The message they were trying to get across: You are
pathetic and helpless. We can crush you like an ant.
Resistance is futile. We're taking your land, backed
up by our guns and bombs, and you'd better learn to
like it. If you get any more feisty, we can take you
out for good, as we have already taken so many. And
there's not much you can do about that.
Getting a big whiff of the excruciating tear gas a bit
later had me heading back toward the village for good,
although none of this really phased the more veteran
demonstrators. Luckily the soldiers didn't use nerve
gas or live bullets this time. The foreign presence
protects the Palestinians from much worse at these
As I was heading back toward town, I saw several kids
heaving stones at the soldiers with slings. They were
answered with tear gas and sound bombs.
All in all I was told it was more sedate than usual.
The most recent demonstration was not even allowed to
happen. Before people started moving toward the
protest spot, Israeli soldiers raided the village
pre-emptively with tear gas, sound bombs, and deadly
rubber-coated steel bullets. I guess Bil'in has been
declared a "no chanting zone."
An American guy named Kyle told me how bad it was at
the FTAA protests in Miami and similar
anti-corporate-globalization things in Canada and
elsewhere, where the riot police actually disguised
themselves as reporters and cameramen to get close to
the crowd and then start busting heads. If you want
to see the jack-booted goons on the frontlines who
really keep things under control for the establishment
against the justice-seeking masses, these are the
places to go.
It's heartening anyway to know that against all these
odds, the justice instinct is still there in so many
Sooner or later this occupation will go the way of
slavery and Apartheid. One way or another. Either
we'll find the path to justice or we'll destroy
ourselves, and I think we're slowly starting to figure
"Kids don't have a little brother working in the
coal mine, they don't have a little sister coughing
her lungs out in the looms of the big mill towns of
the Northeast. Why? Because we organized; we broke
the back of the sweatshops in this country; we have
child labor laws. Those were not benevolent gifts
from enlightened management. They were fought for,
they were bled for, they were died for by working
people, by people like us. Kids ought to know that."
This article is pretty shocking, partly due to its
content but mainly because it was actually published
in the Washington Post -- and such an article being
published so prominently means the anti-war sentiments
must be becoming more and more mainstream. Bush's
ratings, which were worse than Nixon's during
Watergate even before Katrina, seem to bear this out.
It's called Talking Wounded, about a young American
kid who lost several friends before he himself was
blown up by a roadside bomb in Iraq, and what he
thinks about it.
This article is what the rabid right-wing pundits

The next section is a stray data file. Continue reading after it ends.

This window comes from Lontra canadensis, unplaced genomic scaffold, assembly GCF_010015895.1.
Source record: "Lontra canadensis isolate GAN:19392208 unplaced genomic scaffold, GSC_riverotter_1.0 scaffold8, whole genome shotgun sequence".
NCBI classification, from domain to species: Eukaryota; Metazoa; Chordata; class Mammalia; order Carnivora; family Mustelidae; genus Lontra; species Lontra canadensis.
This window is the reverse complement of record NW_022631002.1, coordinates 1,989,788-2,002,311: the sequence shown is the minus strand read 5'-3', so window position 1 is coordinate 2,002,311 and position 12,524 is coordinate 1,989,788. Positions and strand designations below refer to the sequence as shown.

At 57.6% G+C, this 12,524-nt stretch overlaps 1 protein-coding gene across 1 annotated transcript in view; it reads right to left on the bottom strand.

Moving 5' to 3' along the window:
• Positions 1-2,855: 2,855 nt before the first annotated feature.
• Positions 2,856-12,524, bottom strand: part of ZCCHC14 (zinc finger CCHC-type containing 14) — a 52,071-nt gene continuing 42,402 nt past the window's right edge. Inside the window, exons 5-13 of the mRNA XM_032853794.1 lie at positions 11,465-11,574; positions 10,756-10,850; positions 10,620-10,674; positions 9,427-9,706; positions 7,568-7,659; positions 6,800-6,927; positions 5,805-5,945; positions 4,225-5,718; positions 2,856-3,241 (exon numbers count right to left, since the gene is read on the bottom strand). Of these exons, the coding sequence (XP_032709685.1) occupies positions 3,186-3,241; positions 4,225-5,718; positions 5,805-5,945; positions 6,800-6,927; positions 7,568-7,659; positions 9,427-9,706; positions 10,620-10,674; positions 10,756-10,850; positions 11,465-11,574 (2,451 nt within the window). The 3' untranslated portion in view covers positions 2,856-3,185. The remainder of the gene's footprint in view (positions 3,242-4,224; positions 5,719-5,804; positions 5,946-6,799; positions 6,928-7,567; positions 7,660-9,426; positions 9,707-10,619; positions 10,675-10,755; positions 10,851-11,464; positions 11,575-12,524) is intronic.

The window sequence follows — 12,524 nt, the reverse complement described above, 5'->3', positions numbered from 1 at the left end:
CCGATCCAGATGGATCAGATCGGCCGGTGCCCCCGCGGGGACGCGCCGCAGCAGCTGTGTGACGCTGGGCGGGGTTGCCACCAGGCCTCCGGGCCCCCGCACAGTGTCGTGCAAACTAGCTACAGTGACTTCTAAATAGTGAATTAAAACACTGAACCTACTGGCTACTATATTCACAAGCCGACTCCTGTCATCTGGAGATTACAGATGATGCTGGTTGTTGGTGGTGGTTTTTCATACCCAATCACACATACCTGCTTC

would have had to say about that notorious
anti-America freedom-hater -- Rosa Parks -- if they'd
been around back then.
These guys are as hilarious as they are effective at
obfuscating and destroying meaningful debate about
crucially important issues.
While I was writing this, I came upon a scathing
anti-war column by Frank Rich in the NYTimes that was
both frank and rich, and the most emailed article in
the NYTimes for the week it was in print. It's called
"Someone tell the President the war is over."
More on the IDF's killing and lies:
IDF soldiers admit to indiscriminate killing - (Guardian)
IDF kills five unarmed Palestinians and lies about it - (Haaretz)
Excerpt from Talking Wounded, by Peter Carlson,
...Occasionally the Americans would hear about a
house where somebody was rumored to be storing weapons
or building bombs. They'd wait until dark and raid
"It was very intense and very fast," he says.
"We'd try to be as quiet as we could until we got to
the front door, and then you just have the battering
ram and you open the front door and you run in yelling
and pulling your weapons and try to gain control of
the house as fast as you can."
Other patrols found illegal weapons on these raids,
but Rodgers's never did.
"We did hit the wrong house quite often," he says.
"We had these overhead maps, satellite maps, and when
you're on the street in the middle of the night, it's
hard to find the right house. In those instances,
we'd say, 'Sorry,' and give 'em a card with a phone
number to call the Army and we'd pay for the damages."
[I'm sure they are always compensated politely,
immediately, and entirely, just like when Palestinian
homes are wrongfully raided/damaged/destroyed by the
IDF. (To quote Homer Simpson: "Oh, by the way, I was
In April, Rodgers's company was transferred to a
tiny farming town about 20 miles away -- a place where
no Americans had been stationed.
"We started looking for a building that would be
suitable for a patrol base," he says. "And we took
this building over. There was a family living there
and we had to kick 'em out... They weren't too happy
about it, but there was nothing they could do..."